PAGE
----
Is Comparison Sabotaging Your Freelance Writing Business?

Admit it.

You’ve stumbled upon another freelancer’s writer site and felt a little intimidated by the snazzy design, top-notch client testimonials, and impressive accomplishments.

Is Comparison Sabotaging Your Freelance Writing Business?

Don’t feel ashamed. I’ve been there.

I nearly tripped and disappeared into the black hole of comparison sabotage while transitioning my personal blog into one that promotes my freelance writing business. I felt my blog and writing career could never compare to the skill and achievements of other established writers.

So, I figured – why even try?

We’ve all heard the saying, “Comparison is the thief of joy.”

I learned in the freelancing world, comparison is the thief of dreams and productivity.

While all comparison isn’t bad, comparing and then feeling inadequate or letting someone else’s journey impact your own will have a damaging effect on your confidence and stunt the growth of your business.

Here’s what to remember if you’re feeling stuck in the comparison hamster wheel:

We’re All Playing With a Separate Deck of Cards

You give yourself an unfair disadvantage when comparing your skillset (i.e. cards) to someone who’s been in the game far longer than you. Comparing a fine-tuned business against the bootstrapping stages of your own is an uneven playing field.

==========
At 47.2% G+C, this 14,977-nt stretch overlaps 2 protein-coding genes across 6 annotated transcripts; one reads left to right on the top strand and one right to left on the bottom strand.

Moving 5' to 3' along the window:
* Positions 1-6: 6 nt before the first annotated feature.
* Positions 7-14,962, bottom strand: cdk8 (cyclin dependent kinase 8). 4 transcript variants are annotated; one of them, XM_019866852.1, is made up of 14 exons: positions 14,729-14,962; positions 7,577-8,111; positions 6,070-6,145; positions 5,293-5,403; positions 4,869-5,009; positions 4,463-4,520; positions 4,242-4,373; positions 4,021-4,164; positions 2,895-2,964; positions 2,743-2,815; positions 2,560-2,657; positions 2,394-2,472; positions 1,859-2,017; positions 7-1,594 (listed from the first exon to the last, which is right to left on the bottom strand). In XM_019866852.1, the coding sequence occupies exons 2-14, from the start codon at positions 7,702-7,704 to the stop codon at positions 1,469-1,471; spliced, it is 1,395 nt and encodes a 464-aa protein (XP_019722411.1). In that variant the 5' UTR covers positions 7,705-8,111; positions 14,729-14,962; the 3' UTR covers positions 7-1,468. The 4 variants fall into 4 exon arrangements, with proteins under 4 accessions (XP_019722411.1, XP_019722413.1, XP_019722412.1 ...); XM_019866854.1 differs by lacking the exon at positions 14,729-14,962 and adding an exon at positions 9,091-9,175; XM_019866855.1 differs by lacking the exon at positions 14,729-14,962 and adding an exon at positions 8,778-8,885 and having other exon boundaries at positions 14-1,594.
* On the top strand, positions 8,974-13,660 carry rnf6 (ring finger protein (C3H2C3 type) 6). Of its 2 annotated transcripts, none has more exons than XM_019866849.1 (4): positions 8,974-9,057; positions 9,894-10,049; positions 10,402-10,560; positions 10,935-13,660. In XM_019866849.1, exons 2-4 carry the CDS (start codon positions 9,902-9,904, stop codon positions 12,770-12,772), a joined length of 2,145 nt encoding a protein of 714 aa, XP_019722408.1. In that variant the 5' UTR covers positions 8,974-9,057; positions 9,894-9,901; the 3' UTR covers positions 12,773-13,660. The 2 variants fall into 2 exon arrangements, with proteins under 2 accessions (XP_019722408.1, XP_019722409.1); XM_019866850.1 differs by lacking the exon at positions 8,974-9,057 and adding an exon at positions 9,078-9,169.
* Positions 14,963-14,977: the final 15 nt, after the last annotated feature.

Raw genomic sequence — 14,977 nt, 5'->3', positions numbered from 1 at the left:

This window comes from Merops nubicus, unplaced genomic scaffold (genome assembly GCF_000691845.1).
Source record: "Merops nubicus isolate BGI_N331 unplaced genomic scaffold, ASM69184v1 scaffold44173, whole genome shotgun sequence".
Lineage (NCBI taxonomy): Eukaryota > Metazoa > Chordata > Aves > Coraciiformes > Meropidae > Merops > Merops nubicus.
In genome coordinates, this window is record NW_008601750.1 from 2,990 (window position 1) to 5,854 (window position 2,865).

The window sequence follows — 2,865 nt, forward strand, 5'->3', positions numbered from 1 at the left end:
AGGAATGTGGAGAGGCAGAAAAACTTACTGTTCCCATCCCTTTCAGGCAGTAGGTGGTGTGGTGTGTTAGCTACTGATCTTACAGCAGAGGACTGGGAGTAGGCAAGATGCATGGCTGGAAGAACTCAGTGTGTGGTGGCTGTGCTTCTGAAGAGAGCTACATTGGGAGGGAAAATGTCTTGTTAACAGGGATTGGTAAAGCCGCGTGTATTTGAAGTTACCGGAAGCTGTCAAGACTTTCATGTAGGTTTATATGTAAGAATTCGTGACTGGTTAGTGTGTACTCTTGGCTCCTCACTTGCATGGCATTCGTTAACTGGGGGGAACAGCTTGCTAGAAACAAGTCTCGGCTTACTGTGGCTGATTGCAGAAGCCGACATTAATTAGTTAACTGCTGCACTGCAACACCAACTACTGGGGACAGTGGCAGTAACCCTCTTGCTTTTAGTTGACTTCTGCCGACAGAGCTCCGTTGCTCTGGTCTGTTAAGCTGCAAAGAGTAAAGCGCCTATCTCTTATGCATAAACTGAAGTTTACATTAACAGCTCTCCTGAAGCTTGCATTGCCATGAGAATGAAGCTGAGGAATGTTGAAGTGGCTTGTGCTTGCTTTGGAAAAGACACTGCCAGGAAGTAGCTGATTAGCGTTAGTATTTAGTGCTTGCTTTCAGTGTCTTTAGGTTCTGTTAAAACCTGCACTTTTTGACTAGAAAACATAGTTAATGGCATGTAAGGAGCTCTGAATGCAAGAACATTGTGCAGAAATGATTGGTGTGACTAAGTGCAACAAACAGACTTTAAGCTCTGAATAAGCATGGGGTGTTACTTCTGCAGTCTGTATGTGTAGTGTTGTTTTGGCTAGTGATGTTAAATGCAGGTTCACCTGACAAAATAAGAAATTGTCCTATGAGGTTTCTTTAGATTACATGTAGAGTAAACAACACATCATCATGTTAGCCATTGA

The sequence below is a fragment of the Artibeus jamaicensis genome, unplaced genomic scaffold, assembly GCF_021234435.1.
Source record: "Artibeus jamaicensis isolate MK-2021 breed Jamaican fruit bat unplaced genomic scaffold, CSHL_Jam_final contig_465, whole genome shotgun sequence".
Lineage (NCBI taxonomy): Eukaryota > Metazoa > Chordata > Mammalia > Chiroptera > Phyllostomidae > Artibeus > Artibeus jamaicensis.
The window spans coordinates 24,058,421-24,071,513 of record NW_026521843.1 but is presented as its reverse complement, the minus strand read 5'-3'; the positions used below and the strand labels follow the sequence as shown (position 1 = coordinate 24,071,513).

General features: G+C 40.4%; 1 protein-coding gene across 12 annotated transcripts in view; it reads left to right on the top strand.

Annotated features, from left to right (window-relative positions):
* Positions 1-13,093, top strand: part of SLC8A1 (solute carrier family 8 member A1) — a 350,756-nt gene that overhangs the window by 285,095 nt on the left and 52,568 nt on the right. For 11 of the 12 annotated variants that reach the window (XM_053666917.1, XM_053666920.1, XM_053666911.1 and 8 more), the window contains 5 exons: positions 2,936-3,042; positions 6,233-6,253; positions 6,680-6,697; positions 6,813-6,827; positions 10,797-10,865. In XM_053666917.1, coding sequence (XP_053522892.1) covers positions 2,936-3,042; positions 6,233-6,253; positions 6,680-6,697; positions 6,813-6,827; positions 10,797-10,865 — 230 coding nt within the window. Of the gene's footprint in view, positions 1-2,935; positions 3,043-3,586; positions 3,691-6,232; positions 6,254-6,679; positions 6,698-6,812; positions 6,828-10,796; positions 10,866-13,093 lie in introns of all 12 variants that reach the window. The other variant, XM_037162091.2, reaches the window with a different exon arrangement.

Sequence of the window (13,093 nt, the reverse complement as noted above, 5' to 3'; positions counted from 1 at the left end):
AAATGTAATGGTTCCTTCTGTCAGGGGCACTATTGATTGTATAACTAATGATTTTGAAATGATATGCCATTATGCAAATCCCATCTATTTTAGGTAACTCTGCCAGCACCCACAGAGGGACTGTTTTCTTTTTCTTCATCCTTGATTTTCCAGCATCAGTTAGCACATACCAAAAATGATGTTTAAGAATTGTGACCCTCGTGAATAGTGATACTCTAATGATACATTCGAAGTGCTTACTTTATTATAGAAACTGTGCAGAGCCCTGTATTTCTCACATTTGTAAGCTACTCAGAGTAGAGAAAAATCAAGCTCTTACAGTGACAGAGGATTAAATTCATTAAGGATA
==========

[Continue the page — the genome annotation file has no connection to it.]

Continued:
Furthermore, no two business owners are alike.

Even if you start freelancing the exact day and minute another writer does, you both bring unique experiences, expertise, connections, personality traits, and skills to your work that simply can’t be compared.

But most importantly, someone else’s accomplishments don’t diminish your own. Instead of worrying about how you stack up, you could be learning how to leverage your trump card to move forward.

Competitors Are Actually Your Comrades

The close cousin to comparison is competition. Comparing yourself to other freelancers can trick your mind into thinking you’re competing against them.

This can even lead to a poverty mindset in freelancing; the mentality that there aren’t enough assignments or opportunities to go around, so fierce competition is needed.

The truth is, alienating yourself from other freelancers because of perceived competition can hurt your growth and exposure. Competitors are your comrades especially when it comes to freelance writing online. You can network and partner up for marketing outreach (think guest posting swaps, podcasts, webinars, etc.).

You can even get assignments from other freelancers. Some of my best client work has come from freelancers sending me referrals. And I never hesitate to send work that’s not a good fit for me to my freelance buddies.


Comparison Can Impact Self-Awareness

With social media, it’s nearly impossible to avoid the movements of other business owners. And doing too much comparison during the growth and transition stages of your business can be a major setback.

By growth stages I’m talking about when you’re choosing a niche, launching your website and pounding the pavement for work. And then later on when you concentrate on leveling up, moving into product development or increasing rates.